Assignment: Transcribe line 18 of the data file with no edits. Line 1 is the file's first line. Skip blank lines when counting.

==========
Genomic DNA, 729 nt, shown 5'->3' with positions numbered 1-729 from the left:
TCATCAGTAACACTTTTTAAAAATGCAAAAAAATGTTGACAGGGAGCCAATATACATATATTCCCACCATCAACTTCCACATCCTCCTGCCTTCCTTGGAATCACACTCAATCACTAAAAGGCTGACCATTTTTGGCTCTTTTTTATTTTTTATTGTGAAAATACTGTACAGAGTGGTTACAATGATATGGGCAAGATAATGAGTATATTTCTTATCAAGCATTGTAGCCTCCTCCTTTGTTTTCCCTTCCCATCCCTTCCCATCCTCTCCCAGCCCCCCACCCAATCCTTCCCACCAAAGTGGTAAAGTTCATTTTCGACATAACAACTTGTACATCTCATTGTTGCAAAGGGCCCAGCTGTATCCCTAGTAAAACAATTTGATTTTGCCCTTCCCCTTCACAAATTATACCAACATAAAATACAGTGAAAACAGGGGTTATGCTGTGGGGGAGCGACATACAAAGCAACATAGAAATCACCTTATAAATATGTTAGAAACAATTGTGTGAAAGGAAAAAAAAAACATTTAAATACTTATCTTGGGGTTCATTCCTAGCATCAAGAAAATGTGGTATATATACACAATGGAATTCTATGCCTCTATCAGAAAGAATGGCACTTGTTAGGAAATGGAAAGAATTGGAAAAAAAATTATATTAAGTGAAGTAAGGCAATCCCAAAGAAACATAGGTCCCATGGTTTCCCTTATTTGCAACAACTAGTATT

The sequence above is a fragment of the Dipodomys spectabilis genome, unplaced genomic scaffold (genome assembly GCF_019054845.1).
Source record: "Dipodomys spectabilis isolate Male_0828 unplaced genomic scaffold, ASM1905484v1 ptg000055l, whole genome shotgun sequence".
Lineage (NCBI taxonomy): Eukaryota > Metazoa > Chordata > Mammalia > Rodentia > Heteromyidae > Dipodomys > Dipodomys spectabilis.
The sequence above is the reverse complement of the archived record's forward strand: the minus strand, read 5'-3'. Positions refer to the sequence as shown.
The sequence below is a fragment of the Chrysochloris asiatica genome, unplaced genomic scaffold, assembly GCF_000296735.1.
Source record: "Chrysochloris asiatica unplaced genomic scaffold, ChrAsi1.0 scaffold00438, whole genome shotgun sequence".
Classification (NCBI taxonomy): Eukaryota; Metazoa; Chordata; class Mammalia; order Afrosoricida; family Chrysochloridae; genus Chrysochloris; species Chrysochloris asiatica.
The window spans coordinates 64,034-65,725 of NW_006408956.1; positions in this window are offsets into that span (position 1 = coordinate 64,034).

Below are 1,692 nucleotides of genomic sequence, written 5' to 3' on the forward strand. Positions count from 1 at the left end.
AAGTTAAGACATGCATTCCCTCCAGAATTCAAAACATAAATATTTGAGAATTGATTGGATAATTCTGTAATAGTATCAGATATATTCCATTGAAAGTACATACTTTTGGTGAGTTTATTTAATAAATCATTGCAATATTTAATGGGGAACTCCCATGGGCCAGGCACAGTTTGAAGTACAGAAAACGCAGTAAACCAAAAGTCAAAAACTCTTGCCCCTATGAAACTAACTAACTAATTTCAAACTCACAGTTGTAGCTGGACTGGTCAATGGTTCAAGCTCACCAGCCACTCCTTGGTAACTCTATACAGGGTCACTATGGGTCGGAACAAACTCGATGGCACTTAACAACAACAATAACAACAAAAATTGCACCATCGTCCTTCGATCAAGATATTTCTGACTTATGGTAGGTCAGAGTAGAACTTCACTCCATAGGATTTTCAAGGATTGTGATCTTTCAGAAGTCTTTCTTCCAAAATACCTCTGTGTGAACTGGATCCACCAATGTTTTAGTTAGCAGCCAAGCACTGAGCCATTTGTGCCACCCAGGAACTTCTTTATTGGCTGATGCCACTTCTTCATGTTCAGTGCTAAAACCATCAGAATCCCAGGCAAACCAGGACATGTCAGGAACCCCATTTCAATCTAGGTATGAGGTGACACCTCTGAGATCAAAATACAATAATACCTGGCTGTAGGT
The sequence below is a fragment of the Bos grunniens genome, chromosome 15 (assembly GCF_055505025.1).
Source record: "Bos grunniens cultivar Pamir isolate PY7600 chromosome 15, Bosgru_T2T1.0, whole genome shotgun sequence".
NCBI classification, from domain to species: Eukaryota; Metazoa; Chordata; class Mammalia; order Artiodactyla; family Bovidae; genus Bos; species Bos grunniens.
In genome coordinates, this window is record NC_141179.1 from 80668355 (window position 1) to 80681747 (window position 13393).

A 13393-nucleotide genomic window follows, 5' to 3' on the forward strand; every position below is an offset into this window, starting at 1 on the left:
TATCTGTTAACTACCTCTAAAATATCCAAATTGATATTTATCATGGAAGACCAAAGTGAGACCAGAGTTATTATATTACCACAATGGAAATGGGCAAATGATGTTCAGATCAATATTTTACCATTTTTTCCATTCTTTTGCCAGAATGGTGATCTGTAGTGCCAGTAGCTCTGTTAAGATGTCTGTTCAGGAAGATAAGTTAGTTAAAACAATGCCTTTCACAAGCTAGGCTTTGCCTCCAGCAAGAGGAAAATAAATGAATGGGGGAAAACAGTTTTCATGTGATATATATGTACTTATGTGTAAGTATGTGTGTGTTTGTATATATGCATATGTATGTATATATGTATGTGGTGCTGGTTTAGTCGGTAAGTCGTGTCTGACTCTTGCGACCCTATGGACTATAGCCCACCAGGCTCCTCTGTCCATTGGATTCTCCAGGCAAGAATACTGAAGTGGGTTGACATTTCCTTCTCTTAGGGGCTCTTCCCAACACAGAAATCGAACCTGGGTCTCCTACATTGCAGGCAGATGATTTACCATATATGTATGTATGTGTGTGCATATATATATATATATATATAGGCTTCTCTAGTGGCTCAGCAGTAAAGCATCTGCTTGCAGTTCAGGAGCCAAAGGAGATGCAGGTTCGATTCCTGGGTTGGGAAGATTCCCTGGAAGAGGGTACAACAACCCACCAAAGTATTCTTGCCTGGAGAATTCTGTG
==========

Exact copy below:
TATCTGTTAACTACCTCTAAAATATCCAAATTGATATTTATCATGGAAGACCAAAGTGAGACCAGAGTTATTATATTACCACAATGGAAATGGGCAAATGATGTTCAGATCAATATTTTACCATTTTTTCCATTCTTTTGCCAGAATGGTGATCTGTAGTGCCAGTAGCTCTGTTAAGATGTCTGTTCAGGAAGATAAGTTAGTTAAAACAATGCCTTTCACAAGCTAGGCTTTGCCTCCAGCAAGAGGAAAATAAATGAATGGGGGAAAACAGTTTTCATGTGATATATATGTACTTATGTGTAAGTATGTGTGTGTTTGTATATATGCATATGTATGTATATATGTATGTGGTGCTGGTTTAGTCGGTAAGTCGTGTCTGACTCTTGCGACCCTATGGACTATAGCCCACCAGGCTCCTCTGTCCATTGGATTCTCCAGGCAAGAATACTGAAGTGGGTTGACATTTCCTTCTCTTAGGGGCTCTTCCCAACACAGAAATCGAACCTGGGTCTCCTACATTGCAGGCAGATGATTTACCATATATGTATGTATGTGTGTGCATATATATATATATATATATAGGCTTCTCTAGTGGCTCAGCAGTAAAGCATCTGCTTGCAGTTCAGGAGCCAAAGGAGATGCAGGTTCGATTCCTGGGTTGGGAAGATTCCCTGGAAGAGGGTACAACAACCCACCAAAGTATTCTTGCCTGGAGAATTCTGTG